Greenwald and Hagel

There’s many different critical responses that could be and in some cases have been launched against Glenn Greenwald’s recent article on how former Senator Hagel would be an acceptable Secretary of Defense because he says nice things about Palestinians (never mind doing anything about the Israeli-Palestinian conflict) and even if he’s part of the “Washington Consensus” so are all Democrats everywhere. Which is interesting because the evidence for how Hagel’s a part of that Washington Consensus suggests it’s more of a Republican Consensus which he’s been part of. As Greenwald discusses it, the consensus he disagrees with is “America’s posture of endless war and militarism, and ceasing our antagonizing of the entire Muslim world (and large parts of the rest of the world)”.

He ties this repeatedly to the carte blanche often awarded to Israel in wars of aggression with other nations that are predominantly Muslim, implying that Hagel has opposed such things. This of course overlooks Hagel’s controversial support of a 1998 Senate bill which protested UN examinations of violence against Palestinian people experienced with the support or permission of the Israeli state (and referred to such investigations as “inequality” faced by Israel, seriously). If you look at the break down on that controversial bill (which passed by a single vote, say, Hagel’s), it was overwhelmingly supported by Republicans and overwhelmingly opposed by Democrats. Some bipartisan consensus, eh?

And that was the major vote on Israel during Hagel’s tenure – an act of support for precisely what Greenwald is convinced he’s against. This isn’t a single comment about a potential ambassador being “militantly” gay that everyone can pretend wasn’t actually a big deal. This is Hagel’s legislative record that Greenwald has essentially denied as being what it patently is.

Of course, if we look at slightly more recent national security votes instead of those Greenwald purportedly found convincing, you look at early post-9/11 votes on national security issues, there sure does seem to be a bipartisan consensus that civil liberties need to be scaled back to fight the islamist menace and while we’re at it we should just bomb a few countries because we felt like it. “Moderate” Republicans like Hagel, the fire breathers, and Democrats all agreed with one voice to be the horrifying militarists that Gleenwald thinks they still all are.


(Behold the damning vote on our right to invade Afghanistan, as tabulated here.)

Of course, not only was this bipartisan consensus unrelated to Hagel’s apparent exception on Israel that Greenwald’s hallucinated, it didn’t last. Only slightly more than a year later, as the Senate debated showing support for a preemptive invasion of Iraq, the Democrats split and the Republicans forged ahead. The result was the passage of the bill, but with clear Democratic distaste for it:

A few years even later still, the Senate was forced to vote on whether we should explicitly work to avoid using cluster munitions, especially in fighting near urban areas densely populated with civilians. This was clearly of import to how we would wage the war in Iraq which was on-going and growing more heated in many Iraqi cities. It failed but with a significant minority of Democrats (and not a single Republican) supporting it:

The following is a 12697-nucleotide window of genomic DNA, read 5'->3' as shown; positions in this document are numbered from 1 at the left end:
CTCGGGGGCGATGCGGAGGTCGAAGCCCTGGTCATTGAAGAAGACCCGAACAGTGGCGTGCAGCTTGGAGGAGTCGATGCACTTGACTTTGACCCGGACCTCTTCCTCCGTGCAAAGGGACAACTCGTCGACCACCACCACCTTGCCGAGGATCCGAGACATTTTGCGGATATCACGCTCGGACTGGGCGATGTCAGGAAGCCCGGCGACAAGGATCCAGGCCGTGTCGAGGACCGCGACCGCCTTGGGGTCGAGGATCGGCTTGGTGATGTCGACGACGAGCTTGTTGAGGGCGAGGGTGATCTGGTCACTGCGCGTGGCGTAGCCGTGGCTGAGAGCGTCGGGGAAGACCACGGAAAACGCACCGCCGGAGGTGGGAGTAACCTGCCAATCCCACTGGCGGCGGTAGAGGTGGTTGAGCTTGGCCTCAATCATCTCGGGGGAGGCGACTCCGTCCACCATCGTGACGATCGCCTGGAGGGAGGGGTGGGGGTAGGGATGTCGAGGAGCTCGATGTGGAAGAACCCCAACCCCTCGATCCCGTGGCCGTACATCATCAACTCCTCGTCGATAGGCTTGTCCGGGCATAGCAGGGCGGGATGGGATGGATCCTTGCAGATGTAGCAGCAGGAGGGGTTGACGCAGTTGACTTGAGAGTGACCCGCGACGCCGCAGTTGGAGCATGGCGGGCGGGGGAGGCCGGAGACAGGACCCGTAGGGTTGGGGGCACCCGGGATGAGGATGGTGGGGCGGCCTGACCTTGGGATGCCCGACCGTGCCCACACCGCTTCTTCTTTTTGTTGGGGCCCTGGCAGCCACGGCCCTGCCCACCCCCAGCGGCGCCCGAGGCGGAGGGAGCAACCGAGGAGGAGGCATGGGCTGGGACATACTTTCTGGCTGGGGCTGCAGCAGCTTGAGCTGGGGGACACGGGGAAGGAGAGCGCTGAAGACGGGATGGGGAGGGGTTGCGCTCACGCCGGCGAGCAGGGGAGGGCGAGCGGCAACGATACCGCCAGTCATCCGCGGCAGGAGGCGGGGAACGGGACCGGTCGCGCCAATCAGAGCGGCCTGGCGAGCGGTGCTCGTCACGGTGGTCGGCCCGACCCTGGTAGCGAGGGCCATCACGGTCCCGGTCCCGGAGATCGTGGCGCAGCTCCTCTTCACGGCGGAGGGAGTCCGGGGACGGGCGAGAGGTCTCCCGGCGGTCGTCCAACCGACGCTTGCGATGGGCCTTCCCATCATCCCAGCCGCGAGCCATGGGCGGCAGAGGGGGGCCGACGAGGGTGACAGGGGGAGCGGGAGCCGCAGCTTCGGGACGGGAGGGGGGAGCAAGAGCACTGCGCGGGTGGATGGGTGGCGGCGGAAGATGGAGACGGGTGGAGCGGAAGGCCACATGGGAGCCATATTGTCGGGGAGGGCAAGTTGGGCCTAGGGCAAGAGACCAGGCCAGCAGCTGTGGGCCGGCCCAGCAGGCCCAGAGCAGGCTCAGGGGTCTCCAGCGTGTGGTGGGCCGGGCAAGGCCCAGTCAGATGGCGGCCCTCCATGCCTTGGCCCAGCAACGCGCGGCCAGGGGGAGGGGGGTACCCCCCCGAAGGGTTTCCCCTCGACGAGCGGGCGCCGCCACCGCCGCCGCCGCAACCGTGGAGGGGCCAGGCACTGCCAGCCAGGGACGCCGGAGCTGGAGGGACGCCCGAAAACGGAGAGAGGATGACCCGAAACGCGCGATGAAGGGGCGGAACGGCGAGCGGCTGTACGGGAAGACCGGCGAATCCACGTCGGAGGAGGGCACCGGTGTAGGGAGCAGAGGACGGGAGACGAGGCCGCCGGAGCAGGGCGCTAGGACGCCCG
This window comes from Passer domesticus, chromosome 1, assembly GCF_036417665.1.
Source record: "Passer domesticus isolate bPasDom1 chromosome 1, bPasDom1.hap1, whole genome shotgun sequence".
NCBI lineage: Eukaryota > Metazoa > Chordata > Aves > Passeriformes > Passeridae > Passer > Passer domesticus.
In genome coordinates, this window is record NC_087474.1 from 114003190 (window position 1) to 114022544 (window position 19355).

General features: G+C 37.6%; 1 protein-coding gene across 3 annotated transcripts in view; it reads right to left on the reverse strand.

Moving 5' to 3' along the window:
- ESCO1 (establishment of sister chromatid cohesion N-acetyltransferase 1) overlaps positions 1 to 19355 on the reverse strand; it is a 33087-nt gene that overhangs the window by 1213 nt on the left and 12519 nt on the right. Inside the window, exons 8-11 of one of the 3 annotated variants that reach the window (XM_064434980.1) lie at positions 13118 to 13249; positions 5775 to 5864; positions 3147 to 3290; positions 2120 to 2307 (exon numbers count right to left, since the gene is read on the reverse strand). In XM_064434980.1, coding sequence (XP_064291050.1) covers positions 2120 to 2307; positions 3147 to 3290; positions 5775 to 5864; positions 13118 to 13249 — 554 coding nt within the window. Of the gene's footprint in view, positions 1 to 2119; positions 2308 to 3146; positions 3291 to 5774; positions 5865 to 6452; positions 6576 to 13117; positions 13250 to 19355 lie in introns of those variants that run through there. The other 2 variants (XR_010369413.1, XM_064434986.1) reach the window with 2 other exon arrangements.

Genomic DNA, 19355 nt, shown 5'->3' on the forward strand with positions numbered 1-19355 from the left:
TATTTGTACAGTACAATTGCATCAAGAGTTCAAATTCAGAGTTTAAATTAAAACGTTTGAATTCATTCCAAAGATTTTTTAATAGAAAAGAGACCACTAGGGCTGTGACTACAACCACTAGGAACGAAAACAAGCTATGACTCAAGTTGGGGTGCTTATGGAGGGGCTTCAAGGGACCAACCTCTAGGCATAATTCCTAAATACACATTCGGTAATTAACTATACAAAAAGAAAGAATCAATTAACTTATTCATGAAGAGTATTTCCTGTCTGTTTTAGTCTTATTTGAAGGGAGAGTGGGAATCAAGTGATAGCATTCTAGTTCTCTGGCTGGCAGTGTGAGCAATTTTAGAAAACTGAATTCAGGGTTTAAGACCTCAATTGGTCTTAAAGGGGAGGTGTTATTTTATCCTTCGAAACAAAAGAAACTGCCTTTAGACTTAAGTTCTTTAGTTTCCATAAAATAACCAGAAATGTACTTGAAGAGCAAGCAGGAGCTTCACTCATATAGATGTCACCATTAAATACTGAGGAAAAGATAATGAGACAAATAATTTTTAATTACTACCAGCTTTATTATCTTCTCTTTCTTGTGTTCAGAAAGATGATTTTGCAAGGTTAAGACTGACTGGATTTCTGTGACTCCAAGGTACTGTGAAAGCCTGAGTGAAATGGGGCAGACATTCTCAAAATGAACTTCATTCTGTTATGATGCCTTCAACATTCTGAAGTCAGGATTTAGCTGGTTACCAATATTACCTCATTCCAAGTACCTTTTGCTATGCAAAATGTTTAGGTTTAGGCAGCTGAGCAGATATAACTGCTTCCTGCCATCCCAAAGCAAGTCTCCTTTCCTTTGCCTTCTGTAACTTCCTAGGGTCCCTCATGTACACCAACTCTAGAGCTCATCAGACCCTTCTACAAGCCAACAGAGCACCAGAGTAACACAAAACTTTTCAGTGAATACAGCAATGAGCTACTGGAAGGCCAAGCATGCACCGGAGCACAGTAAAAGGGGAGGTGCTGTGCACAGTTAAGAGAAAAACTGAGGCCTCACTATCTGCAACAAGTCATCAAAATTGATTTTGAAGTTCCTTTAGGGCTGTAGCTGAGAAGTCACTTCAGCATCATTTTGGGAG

One year later than that, the Senate would vote on whether we should begin drawing down troops in Iraq, spurred by the new Democratic majority in the House that it might be possible to end the war by voting in large enough majorities that President Bush wouldn’t or couldn’t veto the bill. They thought they could count on the support of “moderate” Republicans like Hagel. They thought wrong, and the bill failed in the Senate by two votes with clear party preferences on it:

Hagel voted in favor of actually all of the previous bills, except for the more mindful use of cluster munitions, which he voted against. He voted with his party every single time, defining in many of these crucial votes how the US would wage the “War on Terror” both at home and abroad for most of the Bush years. Yes, the Democrats are terrible people that caved in the aftermath of 9/11 and still cave a little too much – but many of them have been voting against the “DC consensus” as Greenwald calls it for years now, but he just knows in his heart of hearts, “they hug policies of militarism far more eagerly and unquestioningly than Chuck Hagel ever would”.

Of course, these comparisons might be groundless since we have many new faces in the legislature and a new president at that. Likewise, Hagel is no longer present to provide a voting record. That being said, the death of the consensus lives on, with the Senate Democrats trying to ban things like indefinite detentions of US citizens, and having a few too many of their party cross over to the other side and a few too few of the “moderate” Republicans come over to theirs. Still, to say there’s no difference means having some strange inability to understand the percentages of support for and against the bill:

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2 thoughts on “Greenwald and Hagel

  1. […] against the Iraq War in 2007, right on schedule with other proclaimed moderates like Senator Chuck Hagel. Never mind if Bobby Jindal pushed soft creationism. They’re moderates! Why? Because someone […]

  2. […] do you remember this? There’s a cross-party consensus of sorts in the US in terms of the need for and legitimacy […]

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